That’s why I’m excited to return to Wallace House this year at the launch of a new reporting fellowship program that takes our long-standing mission of supporting quality journalism and customizes it to meet the needs and realities of our current environment. Our inaugural Knight-Wallace Reporting Fellows are seasoned journalists from around the country who are digging into unexplored aspects of some of the biggest and most intractable issues of the day.

As a former Knight-Wallace Fellow, I benefited greatly from the support Wallace House gave me as I looked into ways to improve news coverage of the voting process in presidential elections, a topic I knew well from my 17 years covering elections at CNN. What I hadn’t necessarily expected was that the fellowship experience would help me find new ways to practice and appreciate journalism. I created and hosted a radio show about journalism on a local station and interviewed other journalists about their craft. And my conversations and interactions with the other Fellows in my cohort, particularly the international Fellows, inspired and shaped an undergraduate course that I created and taught at the University of Michigan  — “Journalism Under Siege,” which explored the challenges facing journalists in the U.S. and around the world. None of this would have been possible without Wallace House’s unique and valuable approach to its fellowship programs: identify and explore a topic of great importance to you, but also leave yourself open to the opportunities and ideas you encounter along the way.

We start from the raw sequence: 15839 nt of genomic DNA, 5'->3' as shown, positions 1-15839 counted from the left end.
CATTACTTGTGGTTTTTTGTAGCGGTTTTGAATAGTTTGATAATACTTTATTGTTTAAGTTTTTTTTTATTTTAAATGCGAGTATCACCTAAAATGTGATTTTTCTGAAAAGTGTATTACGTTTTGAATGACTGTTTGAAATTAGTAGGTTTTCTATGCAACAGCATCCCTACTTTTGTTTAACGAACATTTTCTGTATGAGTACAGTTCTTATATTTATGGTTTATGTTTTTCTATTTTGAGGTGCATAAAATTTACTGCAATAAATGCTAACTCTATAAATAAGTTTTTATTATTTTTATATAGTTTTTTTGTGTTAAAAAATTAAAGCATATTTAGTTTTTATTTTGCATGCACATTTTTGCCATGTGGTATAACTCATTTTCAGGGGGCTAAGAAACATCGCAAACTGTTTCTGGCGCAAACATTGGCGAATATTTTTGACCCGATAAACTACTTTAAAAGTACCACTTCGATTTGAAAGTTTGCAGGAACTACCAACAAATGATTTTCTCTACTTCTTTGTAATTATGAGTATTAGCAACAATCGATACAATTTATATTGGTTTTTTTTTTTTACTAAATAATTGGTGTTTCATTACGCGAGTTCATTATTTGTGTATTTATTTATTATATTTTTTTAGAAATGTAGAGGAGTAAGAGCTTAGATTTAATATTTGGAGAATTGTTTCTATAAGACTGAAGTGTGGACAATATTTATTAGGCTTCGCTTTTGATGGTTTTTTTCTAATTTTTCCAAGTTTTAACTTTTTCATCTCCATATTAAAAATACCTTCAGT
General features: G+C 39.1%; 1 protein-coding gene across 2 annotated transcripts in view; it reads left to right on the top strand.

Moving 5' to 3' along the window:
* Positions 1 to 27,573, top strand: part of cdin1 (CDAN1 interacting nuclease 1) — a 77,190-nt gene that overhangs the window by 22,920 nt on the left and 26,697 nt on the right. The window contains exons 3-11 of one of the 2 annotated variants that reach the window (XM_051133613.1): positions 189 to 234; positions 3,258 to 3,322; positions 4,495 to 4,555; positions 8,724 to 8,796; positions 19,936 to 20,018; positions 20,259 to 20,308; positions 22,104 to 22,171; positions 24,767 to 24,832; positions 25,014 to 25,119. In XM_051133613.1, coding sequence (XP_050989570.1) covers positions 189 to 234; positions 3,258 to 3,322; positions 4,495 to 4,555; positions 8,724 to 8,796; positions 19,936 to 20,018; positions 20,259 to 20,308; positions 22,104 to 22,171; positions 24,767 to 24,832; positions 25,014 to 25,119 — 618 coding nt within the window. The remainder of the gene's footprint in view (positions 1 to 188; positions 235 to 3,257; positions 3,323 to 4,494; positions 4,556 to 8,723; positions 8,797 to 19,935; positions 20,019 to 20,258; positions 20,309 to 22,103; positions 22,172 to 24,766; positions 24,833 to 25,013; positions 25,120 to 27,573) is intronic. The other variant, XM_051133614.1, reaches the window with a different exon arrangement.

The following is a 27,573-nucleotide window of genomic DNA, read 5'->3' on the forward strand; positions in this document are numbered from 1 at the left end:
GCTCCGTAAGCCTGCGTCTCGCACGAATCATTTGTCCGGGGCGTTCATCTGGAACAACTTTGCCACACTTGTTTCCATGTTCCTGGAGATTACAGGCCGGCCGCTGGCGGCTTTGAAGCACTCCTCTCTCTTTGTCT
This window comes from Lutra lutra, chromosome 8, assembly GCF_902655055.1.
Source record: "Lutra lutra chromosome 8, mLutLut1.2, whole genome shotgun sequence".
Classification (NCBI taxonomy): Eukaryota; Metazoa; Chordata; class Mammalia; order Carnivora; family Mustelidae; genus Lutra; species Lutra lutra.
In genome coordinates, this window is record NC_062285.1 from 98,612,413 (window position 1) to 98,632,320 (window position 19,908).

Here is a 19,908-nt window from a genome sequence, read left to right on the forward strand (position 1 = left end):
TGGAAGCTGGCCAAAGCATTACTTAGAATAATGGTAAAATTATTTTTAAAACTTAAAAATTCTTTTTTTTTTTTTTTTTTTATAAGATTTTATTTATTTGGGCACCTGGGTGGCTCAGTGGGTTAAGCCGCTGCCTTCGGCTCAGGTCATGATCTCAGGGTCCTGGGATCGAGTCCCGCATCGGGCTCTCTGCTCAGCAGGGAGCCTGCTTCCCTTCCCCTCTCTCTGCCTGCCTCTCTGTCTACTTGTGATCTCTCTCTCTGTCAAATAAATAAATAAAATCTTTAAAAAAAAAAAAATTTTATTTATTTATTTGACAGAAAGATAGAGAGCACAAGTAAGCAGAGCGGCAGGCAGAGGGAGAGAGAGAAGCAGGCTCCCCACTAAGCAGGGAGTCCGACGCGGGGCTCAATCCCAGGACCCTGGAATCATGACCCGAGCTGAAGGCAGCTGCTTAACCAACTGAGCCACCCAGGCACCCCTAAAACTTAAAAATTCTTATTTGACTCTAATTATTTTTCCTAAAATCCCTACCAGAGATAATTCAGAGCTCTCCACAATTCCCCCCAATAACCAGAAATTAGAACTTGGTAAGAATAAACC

As Associate Director, I hope to provide future classes of Fellows the same guidance, support, and flexibility that helped me thrive in the program and beyond. I’ll also work closely with journalists and with news and journalism organizations around the country to identify future Fellows with important stories to tell, especially from areas and communities that often get overlooked in today’s media environment. And I’ll be reaching out to our vast network of alumni Fellows dating back almost 50 years to find ways to keep them connected and engaged with the program and with each other.